MINNEAPOLIS (FOX 9) - As Washington comes to Minnesota to take on the Vikings on Thursday Night Football, a rally has been set to call on Washington to drop the "Redskins" mascot.
The team has faced scrutiny for years over the continued use of the slur as its team mascot.
David Glass, the president of the National Coalition Against Racism in Sports and Media and a member of the White Earth Nation, argues it’s time Washington and the NFL said goodbye to the name.
"We don’t say it," explained Glass. "It’s the ‘R’ word. It’s the ‘R’ word for us. Like ‘N’ word is for the African-American community. It’s a dark piece of history. It’s very offensive."
Glass explained the term dates back hundreds of years to a period where American Indians were slain and their killers paid for the scalps.
When Washington arrives at U.S. Bank Stadium Thursday, Glass is helping organize what he hopes will be a large protest of thousands in the Commons Park right across the street.
David Glass is organizing the protests on Thursday.
There, the state’s tribal governments are set to join forces with Glass’ coalition and other supporters with a simple message as kickoff approaches.
"It’s not about violence, calling people names, throwing things or doing anything else," said Glass. "We’ve had incident-free rallies wherever we go in the country."
The coalition rallied at TCF Bank Stadium in 2014 -- the last time the Vikings and Redskins squared off in Minnesota. It is said to be one of the biggest sports nickname demonstrations of its kind. For a movement that has also attacked Major League Baseball and the Cleveland Indians for its use of the Chief Wahoo caricature.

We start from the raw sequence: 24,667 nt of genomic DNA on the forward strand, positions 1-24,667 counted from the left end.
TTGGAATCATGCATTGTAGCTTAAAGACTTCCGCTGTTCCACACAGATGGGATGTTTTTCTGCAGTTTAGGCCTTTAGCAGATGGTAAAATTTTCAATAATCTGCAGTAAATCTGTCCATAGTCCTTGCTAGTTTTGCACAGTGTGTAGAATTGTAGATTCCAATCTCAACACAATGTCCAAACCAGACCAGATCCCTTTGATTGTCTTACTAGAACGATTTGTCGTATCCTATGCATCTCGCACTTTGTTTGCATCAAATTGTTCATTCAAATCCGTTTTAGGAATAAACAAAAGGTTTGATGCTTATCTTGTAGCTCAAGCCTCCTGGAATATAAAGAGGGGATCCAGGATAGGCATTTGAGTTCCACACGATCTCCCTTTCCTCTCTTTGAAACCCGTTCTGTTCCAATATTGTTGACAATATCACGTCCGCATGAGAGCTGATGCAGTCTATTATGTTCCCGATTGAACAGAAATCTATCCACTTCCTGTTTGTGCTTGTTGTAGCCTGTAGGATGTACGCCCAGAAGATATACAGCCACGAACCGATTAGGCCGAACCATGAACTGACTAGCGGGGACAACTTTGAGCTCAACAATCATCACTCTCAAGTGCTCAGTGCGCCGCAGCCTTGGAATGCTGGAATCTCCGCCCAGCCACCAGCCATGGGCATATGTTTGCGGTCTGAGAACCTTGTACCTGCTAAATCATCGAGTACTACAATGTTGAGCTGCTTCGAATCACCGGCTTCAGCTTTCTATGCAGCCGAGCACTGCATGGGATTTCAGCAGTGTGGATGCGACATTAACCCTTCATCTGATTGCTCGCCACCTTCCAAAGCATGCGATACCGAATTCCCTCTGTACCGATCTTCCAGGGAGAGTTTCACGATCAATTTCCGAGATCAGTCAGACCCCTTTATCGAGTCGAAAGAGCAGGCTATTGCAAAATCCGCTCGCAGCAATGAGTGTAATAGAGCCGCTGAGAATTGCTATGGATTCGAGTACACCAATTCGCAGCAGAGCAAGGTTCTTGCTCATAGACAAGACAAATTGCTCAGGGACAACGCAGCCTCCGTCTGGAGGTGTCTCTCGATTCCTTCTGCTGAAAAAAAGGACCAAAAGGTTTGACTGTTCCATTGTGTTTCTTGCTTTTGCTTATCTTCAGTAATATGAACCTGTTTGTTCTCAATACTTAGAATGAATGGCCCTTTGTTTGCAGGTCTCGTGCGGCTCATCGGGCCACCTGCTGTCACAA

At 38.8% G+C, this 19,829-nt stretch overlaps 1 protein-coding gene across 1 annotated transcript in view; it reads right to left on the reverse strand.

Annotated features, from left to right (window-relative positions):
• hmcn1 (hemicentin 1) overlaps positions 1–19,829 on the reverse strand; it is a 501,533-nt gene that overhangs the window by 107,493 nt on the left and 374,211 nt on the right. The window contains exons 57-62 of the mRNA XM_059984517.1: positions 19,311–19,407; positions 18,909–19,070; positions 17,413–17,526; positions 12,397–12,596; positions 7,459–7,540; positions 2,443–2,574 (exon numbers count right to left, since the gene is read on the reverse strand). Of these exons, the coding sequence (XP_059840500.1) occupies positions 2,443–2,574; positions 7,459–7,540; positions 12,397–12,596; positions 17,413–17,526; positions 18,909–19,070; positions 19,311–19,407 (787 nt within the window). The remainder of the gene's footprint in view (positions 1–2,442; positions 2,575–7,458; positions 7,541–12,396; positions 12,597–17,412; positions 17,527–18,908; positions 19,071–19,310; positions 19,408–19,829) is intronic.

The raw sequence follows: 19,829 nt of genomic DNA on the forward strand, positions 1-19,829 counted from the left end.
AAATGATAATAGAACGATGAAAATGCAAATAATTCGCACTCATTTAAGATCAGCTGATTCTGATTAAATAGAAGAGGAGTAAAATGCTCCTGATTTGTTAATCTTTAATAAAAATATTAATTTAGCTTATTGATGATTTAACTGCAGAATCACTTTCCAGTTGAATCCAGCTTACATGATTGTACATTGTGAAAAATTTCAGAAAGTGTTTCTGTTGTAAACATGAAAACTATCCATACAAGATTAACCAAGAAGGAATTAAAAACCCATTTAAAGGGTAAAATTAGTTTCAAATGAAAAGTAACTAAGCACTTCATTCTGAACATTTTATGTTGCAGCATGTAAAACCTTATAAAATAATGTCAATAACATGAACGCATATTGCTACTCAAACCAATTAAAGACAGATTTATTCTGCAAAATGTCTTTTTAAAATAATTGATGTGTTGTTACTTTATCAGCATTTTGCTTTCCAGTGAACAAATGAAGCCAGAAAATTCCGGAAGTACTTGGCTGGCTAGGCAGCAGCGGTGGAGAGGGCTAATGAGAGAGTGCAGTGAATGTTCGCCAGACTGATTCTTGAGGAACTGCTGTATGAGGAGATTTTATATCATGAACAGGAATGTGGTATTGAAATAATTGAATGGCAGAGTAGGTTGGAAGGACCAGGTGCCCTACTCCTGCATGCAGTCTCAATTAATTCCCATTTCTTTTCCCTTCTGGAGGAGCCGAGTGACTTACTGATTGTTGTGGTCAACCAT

"We’re into dialogue," said Glass. "Talk to us. Let’s start a dialogue. Let’s have a talk and we’ll get to a place where we all agree together."
A spokesperson for Minneapolis Mayor Jacob Frey said the mayor will be attending the rally.
The group will rally across the street from U.S. Bank Stadium as the Vikings host the Redskins.
Full statement from the Vikings
The Minnesota Vikings recognize the sensitivity of this issue. Minnesota has a significant Native American population and our franchise has strong, positive relationships with several tribal nations and Native American leaders within the state.
We have maintained an ongoing and respectful dialogue with the Native American community, as well as with other state leaders, on this matter and continue to participate in conversations regarding the upcoming game.
In terms of in-game elements, we are obligated as a member of the NFL to operate and market the game as we would any other Vikings home game.
We respect and support our local community voices having an opportunity to be heard. As with all of our games, our primary focus will be on providing a positive game day experience for Vikings fans. We look forward to continuing to work together to ensure that successful game experience.